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the Complete Review
the complete review - fiction

     

The Crimson Thread
of Abandon


by
Terayama Shūji


general information | review summaries | our review | links | about the author

To purchase The Crimson Thread of Abandon



Title: The Crimson Thread of Abandon
Author: Terayama Shūji
Genre: Stories
Written: (Eng. 2014)
Length: 137 pages
Original in: Japanese
Availability: The Crimson Thread of Abandon - US
The Crimson Thread of Abandon - UK
The Crimson Thread of Abandon - Canada
  • Translated and with an Introduction by Elizabeth L. Armstrong

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Our Assessment:

B : nice collection of unusual tales

See our review for fuller assessment.




Review Summaries
Source Rating Date Reviewer
The Japan Times . 4/10/2014 Madeline Barbush


  From the Reviews:
  • "Each borrows and mocks the conventions of a classic fairy tale, but reeks of hopelessness and misfortune, leaving his characters no happy endings." - Madeline Barbush, The Japan Times

Please note that these ratings solely represent the complete review's biased interpretation and subjective opinion of the actual reviews and do not claim to accurately reflect or represent the views of the reviewers. Similarly the illustrative quotes chosen here are merely those the complete review subjectively believes represent the tenor and judgment of the review as a whole. We acknowledge (and remind and warn you) that they may, in fact, be entirely unrepresentative of the actual reviews by any other measure.

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The complete review's Review:

       The Crimson Thread of Abandon collects twenty of Terayama Shūji's odd melancholy and surreal stories.
       The opening story, 'Ribbon of the Sea', is a good introductory one: like many of the others, it is divided into several short sections, and moves from one character and situation to another. It is a yellow ribbon that is the unifying thread of the story and an entirely surreal fantasy sequence that starts things off: seven-year-old Mizue, annoyed by an illustration of an old woman in her picture book cuts the image out -- and it promptly comes to life (a trick repeated elsewhere in the collection, too). As thanks for liberating her, the old woman offers some free advice: "Beware the yellow ribbon, for it will bring nothing but misfortune." The story jumps ahead to Mizue's tenth birthday, and she gets a present wrapped in a yellow ribbon -- and it all goes downhill from there, as one fate after another is affected by: "the yellow ribbon of misfortune".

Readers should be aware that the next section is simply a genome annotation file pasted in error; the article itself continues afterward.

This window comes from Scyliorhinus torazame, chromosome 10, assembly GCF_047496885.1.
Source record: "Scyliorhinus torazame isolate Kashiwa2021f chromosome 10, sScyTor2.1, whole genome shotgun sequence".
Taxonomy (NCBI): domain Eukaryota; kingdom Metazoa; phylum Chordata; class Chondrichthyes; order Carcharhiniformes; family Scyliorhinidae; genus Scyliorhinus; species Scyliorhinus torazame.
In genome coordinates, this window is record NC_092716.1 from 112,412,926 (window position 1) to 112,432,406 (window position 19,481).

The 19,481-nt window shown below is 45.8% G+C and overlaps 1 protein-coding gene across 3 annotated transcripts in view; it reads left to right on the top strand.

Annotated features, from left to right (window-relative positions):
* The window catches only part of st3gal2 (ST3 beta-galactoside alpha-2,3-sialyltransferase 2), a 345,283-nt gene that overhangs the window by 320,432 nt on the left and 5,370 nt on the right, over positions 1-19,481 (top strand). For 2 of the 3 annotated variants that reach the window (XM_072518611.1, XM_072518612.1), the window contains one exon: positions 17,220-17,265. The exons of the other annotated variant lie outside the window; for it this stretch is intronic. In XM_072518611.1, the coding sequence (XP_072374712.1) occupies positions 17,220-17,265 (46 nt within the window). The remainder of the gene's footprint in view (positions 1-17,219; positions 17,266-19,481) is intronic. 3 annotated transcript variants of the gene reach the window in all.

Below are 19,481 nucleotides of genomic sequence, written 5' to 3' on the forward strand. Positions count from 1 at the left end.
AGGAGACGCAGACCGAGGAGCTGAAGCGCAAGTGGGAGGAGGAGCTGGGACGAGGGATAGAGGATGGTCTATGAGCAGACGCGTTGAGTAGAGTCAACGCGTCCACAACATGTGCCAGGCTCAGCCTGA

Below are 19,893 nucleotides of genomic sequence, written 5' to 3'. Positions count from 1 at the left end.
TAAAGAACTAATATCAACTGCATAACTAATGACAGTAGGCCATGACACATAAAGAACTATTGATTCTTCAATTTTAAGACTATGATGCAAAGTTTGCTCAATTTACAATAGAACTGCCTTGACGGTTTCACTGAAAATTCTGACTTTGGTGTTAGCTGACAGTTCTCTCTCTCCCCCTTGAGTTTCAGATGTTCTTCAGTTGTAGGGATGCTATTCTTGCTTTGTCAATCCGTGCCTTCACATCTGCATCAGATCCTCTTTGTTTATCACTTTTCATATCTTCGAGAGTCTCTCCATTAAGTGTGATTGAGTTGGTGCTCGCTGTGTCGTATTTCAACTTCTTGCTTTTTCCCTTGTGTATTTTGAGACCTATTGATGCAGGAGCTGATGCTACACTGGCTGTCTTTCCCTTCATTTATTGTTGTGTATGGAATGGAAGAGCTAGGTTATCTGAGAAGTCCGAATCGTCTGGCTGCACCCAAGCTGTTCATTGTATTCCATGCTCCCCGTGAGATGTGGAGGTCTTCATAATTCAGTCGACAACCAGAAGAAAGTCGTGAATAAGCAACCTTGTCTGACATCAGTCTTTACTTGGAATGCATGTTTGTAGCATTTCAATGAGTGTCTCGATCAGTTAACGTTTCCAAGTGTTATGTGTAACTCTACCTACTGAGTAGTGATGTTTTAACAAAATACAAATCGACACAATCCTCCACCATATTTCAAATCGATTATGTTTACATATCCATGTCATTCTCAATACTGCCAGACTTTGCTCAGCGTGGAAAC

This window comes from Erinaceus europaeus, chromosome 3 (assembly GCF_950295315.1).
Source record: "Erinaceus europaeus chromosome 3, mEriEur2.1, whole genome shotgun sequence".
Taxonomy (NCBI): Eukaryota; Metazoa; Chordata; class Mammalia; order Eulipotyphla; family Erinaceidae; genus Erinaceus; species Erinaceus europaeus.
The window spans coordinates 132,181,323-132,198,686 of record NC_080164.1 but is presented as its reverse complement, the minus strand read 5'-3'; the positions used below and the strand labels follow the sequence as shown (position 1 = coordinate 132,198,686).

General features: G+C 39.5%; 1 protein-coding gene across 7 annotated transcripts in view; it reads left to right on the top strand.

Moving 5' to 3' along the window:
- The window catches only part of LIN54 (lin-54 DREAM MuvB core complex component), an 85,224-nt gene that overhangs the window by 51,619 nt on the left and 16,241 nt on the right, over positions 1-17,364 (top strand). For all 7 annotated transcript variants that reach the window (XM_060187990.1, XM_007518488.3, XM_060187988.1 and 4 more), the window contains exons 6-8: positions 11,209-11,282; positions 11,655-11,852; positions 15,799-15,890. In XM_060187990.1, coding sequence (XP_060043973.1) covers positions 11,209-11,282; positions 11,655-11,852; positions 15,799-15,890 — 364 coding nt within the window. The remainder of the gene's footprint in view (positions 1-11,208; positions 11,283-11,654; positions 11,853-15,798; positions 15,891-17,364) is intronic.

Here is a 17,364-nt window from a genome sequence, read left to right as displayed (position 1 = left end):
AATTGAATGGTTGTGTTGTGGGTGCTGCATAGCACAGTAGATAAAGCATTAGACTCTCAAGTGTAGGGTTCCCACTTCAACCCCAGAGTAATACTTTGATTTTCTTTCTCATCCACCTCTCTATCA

In a matter-of-fact tone Terayama offers these fantastical near-fairy-tales, with often wildly creative premises. People suddenly are transformed into birds; an eraser allows its user to literally erase anything from existence; an Alice-figure cuts out her shadow -- and then finds herself with two; a town suddenly finds itself entirely without fire, as even matches won't light ay more; there's a doctor who can inject any sort of memories into patients. Almost always, Terayama uses such elements just as a starting-point, jumping off into often completely unexpected directions. There's nothing obvious about where Terayama takes readers, and what resolutions there are rarely count as happy endings -- and yet the stories have a fundamental sort of plausibility, as real life, too, rarely works out as neatly as fairy tales or indeed most fiction would have it.
       There are variations on the game of hide-and-seek ("a lonesome game", as Terayama observes on more than one occasion) -- including a nicely turned one in 'Hide-and-not-go-seek', an almost conventionally told fairy tale, but yet again with a (nicely pulled off) dark ending.
       In 'Gotta Dance' a character finds she can't entirely control her body any longer. Reaching for the children's book she wants to read, "her unruly hand selected de Sade's book", Justine, instead; wanting a glass of grapefruit juice, her hand picks up champagne instead. She finds she: "had become imprisoned in her own body" -- and resigns herself to it:

     Mizue will probably discover "herself" when she grows up, but for the time being she surrenders. She decided to let her hands, feet, and mouth determine her behavior.
       Terayama's distinctive, unusual stories are adult tales, but with a childish free spirit to them. The mix of fairy-tale elements -- often very basic, simple premises or features -- and the unusual twists Terayama subjects these and his characters to make for enjoyably loopy rides. Extremely compact, often quickly jumping from one idea and set of circumstances to the next, the stories make for a heady read.
       The collection is a neat little discovery.

- M.A.Orthofer, 8 March 2015

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Links:

The Crimson Thread of Abandon: Reviews: Other books of interest under review:

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About the Author:

       Japanese author Terayama Shūji (寺山修司) lived 1935 to 1983.

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© 2015 the complete review

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